Bill & Joyce Weaver's 1951 International Pickup
(from Volume 21, Issue 260)

story by owner Bill Weaver • photos by Michael B. Kelly


It’s ironic how a phone call can change everything. Early in 1968, I received a phone call saying I needed to pick up my Granddad from the side of the road. He had been involved in an accident, was unhurt but needed a ride home. His Pickup truck was totaled. As a 19 year old, I had been given the responsibility (well, I was the only one available) to make sure my Granddad got home safely. His 1952 Chevy “Advanced Design” Pickup would never be road worthy again. Not long after that he got another Pickup to help him with the chores on the farm, a usable 1951 International L110, the bottom of the line model from the International Harvester Company. He was in his waning years and the truck didn’t get much use. In a few years, it wasn’t being driven at all. By that time I was out of the Air Force, starting a civilian job and in need of a second set of wheels. Another phone call resulted in the truck coming out of retirement to be my transportation to and from work. By the end of the ‘70’s, the truck’s 90hp motor was so tired it would barely pull itself out of the driveway.

A job change to Florida and the truck would be stored in Tennessee with a friend until I could retrieve it. Five years passed, a divorce happened and I found myself needing a project to occupy some time while my son was away for the summer. The International was hauled from Tennessee to Florida and some work began. Then a certain woman turned my head and the truck was sidelined again. Fast forward 25 years, add another son and a couple of moves later, the truck was languishing in the workshop where it had space, but was being used to support all kinds of “collectibles”.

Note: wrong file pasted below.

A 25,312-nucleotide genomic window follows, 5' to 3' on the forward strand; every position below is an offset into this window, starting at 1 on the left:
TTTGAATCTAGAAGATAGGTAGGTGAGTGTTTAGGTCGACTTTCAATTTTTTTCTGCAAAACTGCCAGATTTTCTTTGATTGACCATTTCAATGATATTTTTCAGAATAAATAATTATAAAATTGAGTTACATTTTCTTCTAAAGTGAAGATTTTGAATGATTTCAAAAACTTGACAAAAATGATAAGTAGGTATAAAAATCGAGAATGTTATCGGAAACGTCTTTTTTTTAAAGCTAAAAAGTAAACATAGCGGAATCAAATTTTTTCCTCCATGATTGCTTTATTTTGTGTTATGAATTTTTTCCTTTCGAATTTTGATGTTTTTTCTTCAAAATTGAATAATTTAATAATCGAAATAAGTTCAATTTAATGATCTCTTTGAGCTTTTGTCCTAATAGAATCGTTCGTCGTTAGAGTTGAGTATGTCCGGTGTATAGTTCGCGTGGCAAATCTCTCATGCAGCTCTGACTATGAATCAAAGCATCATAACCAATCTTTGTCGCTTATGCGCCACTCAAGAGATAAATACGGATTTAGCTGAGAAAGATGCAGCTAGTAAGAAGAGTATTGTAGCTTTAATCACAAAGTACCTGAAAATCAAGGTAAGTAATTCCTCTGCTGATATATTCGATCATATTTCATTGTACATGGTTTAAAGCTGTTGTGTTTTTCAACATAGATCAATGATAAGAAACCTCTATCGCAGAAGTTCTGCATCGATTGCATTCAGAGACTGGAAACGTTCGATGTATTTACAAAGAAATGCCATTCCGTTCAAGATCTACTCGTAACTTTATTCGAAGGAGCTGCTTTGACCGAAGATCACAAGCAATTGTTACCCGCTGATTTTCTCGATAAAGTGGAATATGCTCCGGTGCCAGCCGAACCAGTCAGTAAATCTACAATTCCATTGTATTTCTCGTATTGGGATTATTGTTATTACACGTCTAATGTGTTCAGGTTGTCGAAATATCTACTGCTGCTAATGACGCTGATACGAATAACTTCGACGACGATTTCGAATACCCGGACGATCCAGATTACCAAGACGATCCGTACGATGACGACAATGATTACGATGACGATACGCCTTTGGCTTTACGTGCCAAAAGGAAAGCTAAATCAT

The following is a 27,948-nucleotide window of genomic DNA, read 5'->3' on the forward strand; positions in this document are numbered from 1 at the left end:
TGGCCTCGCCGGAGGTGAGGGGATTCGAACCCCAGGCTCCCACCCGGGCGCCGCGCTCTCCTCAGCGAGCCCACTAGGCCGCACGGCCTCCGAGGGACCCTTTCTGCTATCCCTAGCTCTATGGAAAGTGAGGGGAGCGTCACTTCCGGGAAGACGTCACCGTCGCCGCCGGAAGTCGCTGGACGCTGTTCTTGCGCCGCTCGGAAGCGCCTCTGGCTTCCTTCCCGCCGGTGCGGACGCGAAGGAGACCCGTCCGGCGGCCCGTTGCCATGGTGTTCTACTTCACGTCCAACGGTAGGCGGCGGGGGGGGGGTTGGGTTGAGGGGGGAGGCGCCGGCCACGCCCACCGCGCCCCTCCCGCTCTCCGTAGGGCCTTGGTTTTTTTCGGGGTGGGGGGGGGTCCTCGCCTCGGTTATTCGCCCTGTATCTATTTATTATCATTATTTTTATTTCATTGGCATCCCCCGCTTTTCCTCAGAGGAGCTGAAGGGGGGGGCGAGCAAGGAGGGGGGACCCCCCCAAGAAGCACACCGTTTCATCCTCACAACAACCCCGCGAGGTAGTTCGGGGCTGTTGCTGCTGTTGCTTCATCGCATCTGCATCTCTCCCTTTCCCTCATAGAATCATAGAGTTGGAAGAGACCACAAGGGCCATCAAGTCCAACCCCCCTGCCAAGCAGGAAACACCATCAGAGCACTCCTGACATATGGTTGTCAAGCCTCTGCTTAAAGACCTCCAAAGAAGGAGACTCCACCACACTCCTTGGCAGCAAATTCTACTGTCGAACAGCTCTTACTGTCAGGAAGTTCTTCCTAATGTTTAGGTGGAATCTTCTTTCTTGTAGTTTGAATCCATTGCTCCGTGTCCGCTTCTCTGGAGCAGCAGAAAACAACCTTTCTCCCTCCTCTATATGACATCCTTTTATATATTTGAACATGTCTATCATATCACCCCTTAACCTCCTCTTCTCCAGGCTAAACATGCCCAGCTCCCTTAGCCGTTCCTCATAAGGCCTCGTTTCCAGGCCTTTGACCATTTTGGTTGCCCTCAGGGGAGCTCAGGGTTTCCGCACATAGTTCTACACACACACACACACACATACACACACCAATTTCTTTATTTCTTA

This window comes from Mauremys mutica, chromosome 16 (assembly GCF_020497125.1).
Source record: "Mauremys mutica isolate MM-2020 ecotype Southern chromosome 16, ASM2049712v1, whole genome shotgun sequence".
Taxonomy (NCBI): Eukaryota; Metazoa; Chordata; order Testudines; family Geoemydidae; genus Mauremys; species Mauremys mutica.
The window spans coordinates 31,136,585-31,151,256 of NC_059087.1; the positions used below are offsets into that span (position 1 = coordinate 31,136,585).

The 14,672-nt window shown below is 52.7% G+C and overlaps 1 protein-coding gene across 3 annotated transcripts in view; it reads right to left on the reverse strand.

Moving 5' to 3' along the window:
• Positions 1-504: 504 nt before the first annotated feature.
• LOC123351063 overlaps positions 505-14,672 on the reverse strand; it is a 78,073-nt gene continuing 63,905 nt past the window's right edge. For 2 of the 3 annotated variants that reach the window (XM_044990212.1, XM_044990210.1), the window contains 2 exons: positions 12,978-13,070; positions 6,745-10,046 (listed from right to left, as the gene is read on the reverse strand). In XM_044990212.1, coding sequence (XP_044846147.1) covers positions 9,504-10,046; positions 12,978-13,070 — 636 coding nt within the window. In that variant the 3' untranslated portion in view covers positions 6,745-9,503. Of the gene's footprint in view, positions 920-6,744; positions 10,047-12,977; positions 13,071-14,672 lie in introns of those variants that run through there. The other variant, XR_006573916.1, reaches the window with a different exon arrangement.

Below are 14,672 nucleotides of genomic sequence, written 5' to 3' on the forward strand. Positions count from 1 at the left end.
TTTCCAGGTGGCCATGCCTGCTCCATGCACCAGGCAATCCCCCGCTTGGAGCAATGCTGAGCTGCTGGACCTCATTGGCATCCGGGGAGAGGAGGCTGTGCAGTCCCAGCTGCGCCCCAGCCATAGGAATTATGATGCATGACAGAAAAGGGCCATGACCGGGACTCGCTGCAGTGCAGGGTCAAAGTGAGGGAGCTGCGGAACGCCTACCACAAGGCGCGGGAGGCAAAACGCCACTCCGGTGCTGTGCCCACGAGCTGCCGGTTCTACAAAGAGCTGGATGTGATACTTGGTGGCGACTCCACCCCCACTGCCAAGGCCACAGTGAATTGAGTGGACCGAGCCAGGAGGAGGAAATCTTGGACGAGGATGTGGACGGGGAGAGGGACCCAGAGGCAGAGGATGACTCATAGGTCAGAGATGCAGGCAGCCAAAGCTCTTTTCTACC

My younger son was now getting out on his own, so again it was time to do some project work. Progress was slow. A Stage 5, MII independent front suspension with rack and pinion power steering was sourced from Fatman Fabrications and finally completed with my younger sons’ welding skills. Since the pace was slow, my wife encouraged me to get some help or it would never get finished, even when I retired. A phone call was placed to Mike Poquette at Poquette Customs in Haines City, Florida and after some discussions about this and that, it arrived at Mike’s place in late May of 2013. It received a John’s 9-inch Ford rear end with 3.50:1 gears, Ride Tech parallel 4-bar rear suspension, GM 4-wheel disc brakes with an 8-inch booster, a Ride Tech air ride system using Shock Waves, and a healthy GM 383 stroker crate motor from Blueprint Engines sourced from Summit Racing having a 10:1 compression ratio, aluminum heads and the dyno sheet showing it exceeded the 420 hp, 450 lb/ft advertised in the catalog. Accessory brackets are from Billet Specialties. Behind the motor is a GM 700R4 transmission with a 2,000 RPM stall converter, and a Lokar shifter to help get it all under way. Premium gas squirts through an Edelbrock 750 cfm carb under a K&N filter. Exhaust gases exit via Hooker ceramic coated block hugger headers into dual 2-1/2 inch stainless steel pipes and mufflers, to release out the side in front of the rear tires. Wheels are 17-inch Billet Specialties Street Lites series, 9-1/2 inches wide in the rear, 7-1/2 inches wide in the front, with Kumho tires all around.